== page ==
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The cost of owing a superyacht

Buying a superyacht is not cheap. A superyacht is the most expensive item  on the consumer market. There is no logical reason to buy one as they are loss-making ventures from day one. Real estate appreciates in value, superyachts depreciate. There are the additional expenses, like yacht crew, dockage, fuel, and maintenance, that are often underestimated at purchase. These have to be factored into the five-year budget.


Owning a superyacht is more than an emotional attraction to a life on the waves. It is more than indulgence. It is the aggrandizement of ego on an epic scale. Superyachts are the equivalent of medieval castles. They are there to be noticed. The costs of this are never-ending – the accepted standard is at least 10% of the purchase cost.  Yacht crew, dockage, fuel, and maintenance are just the start.

How much does it cost to run a superyacht –  a yacht that exceeds 100 feet in length is the usual benchmark for a yacht to be classed as ‘super’. ? The purchase cost is about $1 million per 3.3 feet . Some older yacht models around 80 feet may sell for six figures, but a superyacht will most likely cost several million. An 89-foot yacht can cost $1.5million, while a 295-foot yacht can cost $45 million.

Then come the running costs—  say $1 million a year for a $10 million superyacht, although this varies from year to year according to use, maintenance, refit and if the yacht is chartered commercial.

The bigger the boat, the more crew you need. A 130-foot boat with five crew members can cost $32,500 a month. Let us reckon on deckhands earning an average of $3,083 to $3,574 a month, depending on the boat size. The captains get paid more, earning an average of $7,750 to $19,961 a month. Then there are the first officer, the stewards, the engineer, perhaps an ETO and a purser.  A 100-foot boat with five crew members can cost $32,500 a month, and hat is barely reaching superyacht level. Most yachts in the mega category employ 15 – to 20 crew. The really larger ones up to 50 and rising. On a quick extraction from the lists of the top 500 yachts. we are talking of a collection wage bill in the billions globally.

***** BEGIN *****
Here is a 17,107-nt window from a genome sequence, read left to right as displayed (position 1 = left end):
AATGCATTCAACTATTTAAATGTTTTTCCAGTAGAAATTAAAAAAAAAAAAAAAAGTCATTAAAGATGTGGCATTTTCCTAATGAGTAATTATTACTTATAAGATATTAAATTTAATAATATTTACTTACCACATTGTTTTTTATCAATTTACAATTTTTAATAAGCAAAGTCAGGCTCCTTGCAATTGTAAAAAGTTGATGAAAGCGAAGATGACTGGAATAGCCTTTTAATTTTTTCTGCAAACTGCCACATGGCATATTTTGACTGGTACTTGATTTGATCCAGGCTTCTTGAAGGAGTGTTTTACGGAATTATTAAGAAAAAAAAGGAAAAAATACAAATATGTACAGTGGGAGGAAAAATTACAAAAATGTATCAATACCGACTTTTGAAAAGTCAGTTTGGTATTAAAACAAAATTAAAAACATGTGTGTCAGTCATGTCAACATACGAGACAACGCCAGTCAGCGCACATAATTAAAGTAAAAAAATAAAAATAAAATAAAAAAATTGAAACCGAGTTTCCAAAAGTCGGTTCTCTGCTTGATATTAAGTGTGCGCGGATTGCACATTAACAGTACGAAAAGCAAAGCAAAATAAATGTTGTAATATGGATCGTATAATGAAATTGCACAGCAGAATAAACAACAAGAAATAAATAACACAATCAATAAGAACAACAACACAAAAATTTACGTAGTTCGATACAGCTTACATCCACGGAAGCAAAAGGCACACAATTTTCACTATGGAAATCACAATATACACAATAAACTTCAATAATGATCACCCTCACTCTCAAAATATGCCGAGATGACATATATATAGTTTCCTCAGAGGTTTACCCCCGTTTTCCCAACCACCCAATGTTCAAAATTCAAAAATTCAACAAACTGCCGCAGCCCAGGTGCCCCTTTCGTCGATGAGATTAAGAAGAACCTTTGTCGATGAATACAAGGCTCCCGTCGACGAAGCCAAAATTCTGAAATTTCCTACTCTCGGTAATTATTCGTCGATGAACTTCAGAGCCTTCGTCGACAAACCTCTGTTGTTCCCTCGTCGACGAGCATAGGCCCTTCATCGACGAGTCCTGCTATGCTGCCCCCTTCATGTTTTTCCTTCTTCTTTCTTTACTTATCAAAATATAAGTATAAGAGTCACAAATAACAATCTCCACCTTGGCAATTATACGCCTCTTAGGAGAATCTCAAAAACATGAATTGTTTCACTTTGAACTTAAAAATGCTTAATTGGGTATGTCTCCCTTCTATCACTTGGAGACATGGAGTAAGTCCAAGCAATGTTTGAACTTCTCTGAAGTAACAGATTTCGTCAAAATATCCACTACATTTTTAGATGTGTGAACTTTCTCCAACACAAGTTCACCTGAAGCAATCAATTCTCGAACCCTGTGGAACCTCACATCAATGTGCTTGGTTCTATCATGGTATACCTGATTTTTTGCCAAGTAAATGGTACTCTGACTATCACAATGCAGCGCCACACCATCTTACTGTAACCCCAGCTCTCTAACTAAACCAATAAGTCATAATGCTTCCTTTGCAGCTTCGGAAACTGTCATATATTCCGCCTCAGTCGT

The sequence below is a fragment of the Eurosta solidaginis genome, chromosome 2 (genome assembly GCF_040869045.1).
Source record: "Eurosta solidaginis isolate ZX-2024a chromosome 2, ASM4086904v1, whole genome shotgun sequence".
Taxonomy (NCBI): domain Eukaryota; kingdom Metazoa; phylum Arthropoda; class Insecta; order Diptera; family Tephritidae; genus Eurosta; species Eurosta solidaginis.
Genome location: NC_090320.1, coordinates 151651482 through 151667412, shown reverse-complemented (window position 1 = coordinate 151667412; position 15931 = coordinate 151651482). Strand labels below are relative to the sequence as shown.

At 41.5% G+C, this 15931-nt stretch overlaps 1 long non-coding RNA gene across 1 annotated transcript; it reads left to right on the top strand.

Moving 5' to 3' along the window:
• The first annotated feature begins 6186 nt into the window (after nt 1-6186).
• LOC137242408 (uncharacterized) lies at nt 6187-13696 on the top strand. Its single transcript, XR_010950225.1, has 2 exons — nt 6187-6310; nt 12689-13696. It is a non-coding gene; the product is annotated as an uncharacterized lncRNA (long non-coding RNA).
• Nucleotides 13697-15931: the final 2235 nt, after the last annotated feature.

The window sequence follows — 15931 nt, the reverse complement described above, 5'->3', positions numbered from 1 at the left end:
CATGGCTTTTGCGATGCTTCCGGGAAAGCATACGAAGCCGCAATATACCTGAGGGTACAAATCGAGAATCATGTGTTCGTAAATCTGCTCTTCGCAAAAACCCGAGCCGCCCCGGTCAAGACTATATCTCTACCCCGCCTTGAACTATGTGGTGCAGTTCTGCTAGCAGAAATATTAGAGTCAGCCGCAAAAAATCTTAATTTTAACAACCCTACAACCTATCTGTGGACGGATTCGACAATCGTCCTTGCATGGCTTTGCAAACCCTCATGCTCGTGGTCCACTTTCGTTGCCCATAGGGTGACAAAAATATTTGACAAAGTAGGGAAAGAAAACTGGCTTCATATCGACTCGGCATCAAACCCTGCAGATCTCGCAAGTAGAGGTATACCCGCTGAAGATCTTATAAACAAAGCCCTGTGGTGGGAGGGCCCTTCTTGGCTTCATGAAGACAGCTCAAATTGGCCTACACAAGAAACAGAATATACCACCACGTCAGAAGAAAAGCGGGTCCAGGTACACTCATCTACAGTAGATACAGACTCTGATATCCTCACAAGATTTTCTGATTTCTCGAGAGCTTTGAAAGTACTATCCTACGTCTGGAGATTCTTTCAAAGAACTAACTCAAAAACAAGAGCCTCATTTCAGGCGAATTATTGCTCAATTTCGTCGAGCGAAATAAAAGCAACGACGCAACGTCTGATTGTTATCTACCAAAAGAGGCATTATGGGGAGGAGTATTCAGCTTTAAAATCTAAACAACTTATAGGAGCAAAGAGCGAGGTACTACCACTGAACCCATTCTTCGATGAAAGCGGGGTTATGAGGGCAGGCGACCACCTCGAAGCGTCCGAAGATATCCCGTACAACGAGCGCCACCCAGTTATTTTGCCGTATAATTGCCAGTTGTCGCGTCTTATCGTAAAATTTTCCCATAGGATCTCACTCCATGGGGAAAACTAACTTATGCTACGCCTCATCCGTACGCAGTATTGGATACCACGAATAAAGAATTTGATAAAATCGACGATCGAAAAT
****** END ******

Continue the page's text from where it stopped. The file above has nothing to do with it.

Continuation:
In addition to the regularly employed crew, there are the  day workers, who are hired temporarily for onboard services. It is not unusual to spend $5000 a month on casual labour. Medical and liability insurance, training, and uniforms have to be added into the equation. And crew have to be fed – which requires a chef. Crew fares to and from the boat have to be considered. And many of the crew are on rotation.

A yacht consumes fuel and electricity even when it is not cruising. These costs can add an extra half a million a year quite easily. And in addition, there is the cost of fueling the tenders and jet skis.

Docking when not iat sea is never cheap. A superyacht can expect to pay 2 to 3 thousand a day – and that is in the quiet season. In the top locations, docking comes at a premium, if you can get it at peak season.

Regular maintenance and repairs can cost roughly 2% of the boat value after the yacht’s first year, and around 7.5% of the boat’s value when the yacht has reached 10 years old. This does not cover the periodic refits which can add another few million to that year’s expenditure, depending on the scale of the work. And then there is insurance which can be as little as 50 thousand up to half a million for hull insurance and indemnity.


Communications (like navigation and Satellite TV) and administration (mail and office supplies, to name a few)  come at a premium while cruising. The cost of data at equivalent speeds to terrestrial broadband is at least twenty times and can come to the tens of thousands of dollars per month.

All of this is just to operate the boat. For the fun stuff, there the extras: the food,  alcohol, a DJ, and décor. One owner flew over to the Caribbean for a Xmas party a lemon tree that had to be cut in half  and crated to fit into the aircraft hold, with each lemon wrapped and protected against the cold air in the cargo bay.

Owners can always recoup some of these expenses by chartering their yacht. Jay Z and Beyonce paid $ 1.4 million for a week on the Kismet – plus fuel, additional expenses and the expected tip to the crew. But they can walk away from the yacht, leaving the owner with the running costs for the other 51 weeks of the year


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